Len Pasquarelli says there's no movement in the contract talks for some of the biggest unsigned "franchise" players in the NFL:
... for the five unsigned veterans who carry the franchise tag and the club negotiators who must hammer out a way to bridge the huge negotiation differences that always seem to exist, things figure to get ugly in coming weeks. Realistically, no one should count on any of the unsigned franchise players -- offensive tackles Walter Jones (Seattle) and Orlando Pace (St. Louis), corners Charles Woodson (Oakland) and Chris McAlister (Baltimore), and linebacker Julian Peterson (San Francisco) -- being in training camp on time for the first night's bed check...
One common thread for Pace, Woodson and Peterson: All are represented by brothers Carl Poston and Kevin Poston, whose names send chills up the spines of club officials. The Postons, in the past at least, have never demonstrated a qualm about keeping a player out of camp. In many cases, like that of Pace, their contract proposals are unrealistic. All the better, perhaps, for the three teams that have to deal with the Postons to just face the poison as quickly as possible. Unfortunately, that hasn't happened yet, and likely won't.
"Poison", "hardball", "the Darth Vaders of football agents", "an abomination to the league itself", "no bigger boil on the backside of the NFL", "the cancer of the Poston brothers...", "a horse's ass". These are some of the references to Carl and Kevin Poston from a quick online search on their names. Granted, those aren't the words of NFL General Managers. They're the words of journalists, Internet columnists and commentators. But it's hard to find someone who has anything good to say about them. And when team officials do speak up it's usually in frustration. Rams President Jay Zygmunt, referring to the Postons' proposal for Orlando Pace, said "It's not an offer; it's a ransom note." Kevin Poston defends himself in this Argus article:
"My job is to work for my clients," Kevin Poston said. "I happen to have some very good young clients. A lot of it is very unfair. My job is to get my guy fair market value, not to squeeze blood out of a turnip. There's nothing evil about me. I've got a family like everybody else. I've got kids. I think that's a very unfair assessment."
Carl and Kevin Poston, profiled here in the Saginaw News, made a big splash in athlete representation with Penny Hardaway, and have since added big stars like Pace and Charles Woodson to the firm. But they are known for hardball tactics and long holdouts, and are seen by many around the NFL as a pernicious influence. For better or for worse, they make the list of Sports Illustrated's Top 100 Most Influential Minorities in Sports, coming in at Nos. 64 and 65. I have not heard anyone suggest that they are anything but effective in achieving good contracts for their clients. But they often cost those players and their teams valuable practice time, and manage to alienate both teams and players with their tactics. This has made the franchise tag option the court of last resort for NFL teams negotiating for the Postons' clients. The teams feel forced to use it because the demands of the Postons are often too outrageous to even consider. In most cases, both player and team would prefer to sign a long-term contract, but the agents are in the way. Orlando Pace for one has considered dumping the Postons as his agents in order to resolve his longstanding dispute with the Rams. And the 49ers would like to keep Julian Peterson, as this "49er Commentary" says:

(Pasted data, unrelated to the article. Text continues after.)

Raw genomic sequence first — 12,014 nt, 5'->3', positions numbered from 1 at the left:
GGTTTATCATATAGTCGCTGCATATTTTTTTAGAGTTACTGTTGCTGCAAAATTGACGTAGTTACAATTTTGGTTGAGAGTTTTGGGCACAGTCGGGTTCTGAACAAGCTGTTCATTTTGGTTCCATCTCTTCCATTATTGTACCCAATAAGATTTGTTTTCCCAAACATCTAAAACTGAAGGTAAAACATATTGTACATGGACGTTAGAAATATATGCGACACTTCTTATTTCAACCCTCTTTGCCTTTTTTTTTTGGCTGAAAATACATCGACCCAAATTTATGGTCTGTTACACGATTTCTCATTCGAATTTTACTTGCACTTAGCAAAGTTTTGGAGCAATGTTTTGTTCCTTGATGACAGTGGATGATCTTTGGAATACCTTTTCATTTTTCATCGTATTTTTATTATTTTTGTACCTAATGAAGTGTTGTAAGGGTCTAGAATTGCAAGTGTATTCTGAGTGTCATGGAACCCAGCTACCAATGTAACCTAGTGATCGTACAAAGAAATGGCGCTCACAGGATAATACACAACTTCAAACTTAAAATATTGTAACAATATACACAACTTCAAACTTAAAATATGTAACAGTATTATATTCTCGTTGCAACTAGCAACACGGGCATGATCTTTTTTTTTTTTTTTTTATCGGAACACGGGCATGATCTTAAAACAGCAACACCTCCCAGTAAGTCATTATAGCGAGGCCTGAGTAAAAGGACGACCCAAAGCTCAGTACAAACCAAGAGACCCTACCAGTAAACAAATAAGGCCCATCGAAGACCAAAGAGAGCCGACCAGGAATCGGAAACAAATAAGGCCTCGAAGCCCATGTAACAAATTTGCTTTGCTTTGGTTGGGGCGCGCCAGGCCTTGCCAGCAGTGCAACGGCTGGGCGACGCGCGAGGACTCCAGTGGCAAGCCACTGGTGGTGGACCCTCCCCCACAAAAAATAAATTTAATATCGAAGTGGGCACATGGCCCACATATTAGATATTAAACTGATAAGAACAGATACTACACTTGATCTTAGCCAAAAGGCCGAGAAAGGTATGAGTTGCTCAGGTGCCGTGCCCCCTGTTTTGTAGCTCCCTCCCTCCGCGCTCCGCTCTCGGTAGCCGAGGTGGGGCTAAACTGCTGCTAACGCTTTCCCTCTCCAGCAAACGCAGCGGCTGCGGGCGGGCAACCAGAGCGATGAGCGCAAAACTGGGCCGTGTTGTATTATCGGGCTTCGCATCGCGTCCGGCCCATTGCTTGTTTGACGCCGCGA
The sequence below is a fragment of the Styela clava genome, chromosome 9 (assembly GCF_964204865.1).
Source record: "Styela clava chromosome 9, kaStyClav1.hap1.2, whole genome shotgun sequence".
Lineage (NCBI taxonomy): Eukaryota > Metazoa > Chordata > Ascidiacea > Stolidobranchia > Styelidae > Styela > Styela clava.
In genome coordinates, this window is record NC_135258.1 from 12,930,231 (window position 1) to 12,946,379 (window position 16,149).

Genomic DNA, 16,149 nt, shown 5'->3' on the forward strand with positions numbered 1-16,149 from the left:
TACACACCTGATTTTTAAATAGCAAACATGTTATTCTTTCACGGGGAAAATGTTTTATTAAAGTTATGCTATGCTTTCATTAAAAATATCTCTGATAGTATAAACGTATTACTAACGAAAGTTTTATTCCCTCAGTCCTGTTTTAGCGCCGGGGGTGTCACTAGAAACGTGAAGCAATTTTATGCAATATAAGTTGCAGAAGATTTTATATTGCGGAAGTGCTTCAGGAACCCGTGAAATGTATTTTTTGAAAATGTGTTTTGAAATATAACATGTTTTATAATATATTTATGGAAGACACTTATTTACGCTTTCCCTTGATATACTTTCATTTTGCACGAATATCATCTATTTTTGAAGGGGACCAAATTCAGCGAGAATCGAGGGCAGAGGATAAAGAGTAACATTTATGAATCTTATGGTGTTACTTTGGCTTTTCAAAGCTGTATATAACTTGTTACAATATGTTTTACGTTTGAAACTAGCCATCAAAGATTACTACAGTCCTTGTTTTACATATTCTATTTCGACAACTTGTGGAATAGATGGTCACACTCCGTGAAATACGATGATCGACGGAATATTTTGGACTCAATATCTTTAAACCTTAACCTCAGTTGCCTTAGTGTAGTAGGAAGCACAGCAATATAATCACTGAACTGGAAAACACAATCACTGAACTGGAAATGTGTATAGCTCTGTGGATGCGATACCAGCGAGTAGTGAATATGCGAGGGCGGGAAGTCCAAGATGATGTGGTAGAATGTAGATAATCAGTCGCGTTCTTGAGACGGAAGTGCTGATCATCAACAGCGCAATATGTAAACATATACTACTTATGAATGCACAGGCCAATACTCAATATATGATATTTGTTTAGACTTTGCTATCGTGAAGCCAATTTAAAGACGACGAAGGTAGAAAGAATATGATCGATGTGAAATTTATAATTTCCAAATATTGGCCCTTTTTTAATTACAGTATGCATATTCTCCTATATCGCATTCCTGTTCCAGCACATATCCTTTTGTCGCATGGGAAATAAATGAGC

General Manager Terry Donahue really likes Julian Peterson and considers him a part of the future for the franchise to build around. However no matter how much he thinks of Julian it doesn't equal the greed that breaths in the lungs of the Poston brothers.
Tough stuff. But with the Postons, it often gets ugly. Mark Stone at FootballHuddles.com lists some of the nasty high-profile cases involving the Postons' clients:
Julian Peterson is threatening to hold out for over 10 million dollars in San Francisco, wanting to be paid like Ray Lewis of the Baltimore Ravens.
Orlando Pace wants to be a 10 million dollar offensive-lineman.
Lavarr Arrington files a grievance the Washington Redskins over a 6.5 million dollar contract dispute.
Charles Woodson almost single-handedly forced a coaching change in Oakland, rescued only by a poor season by the Silver and Black.
Ty Law finally agreed to play under a 7 million dollar contract, but not before accusing the media of turning the story into a "I never said that" claim.
All of the above players have one thing in common: their agents, Carl and Kevin Poston...
...Even the NFLPA is contemplating taking action against Carl Poston, in light of the grievance that he and his client, Lavarr Arrington brought up against the Washington Redskins. While the NFLPA says they’re doing everything they can to settle the issue between Arrington and the Redskins, the Poston issue is one that not even the NFLPA is sure what to do about.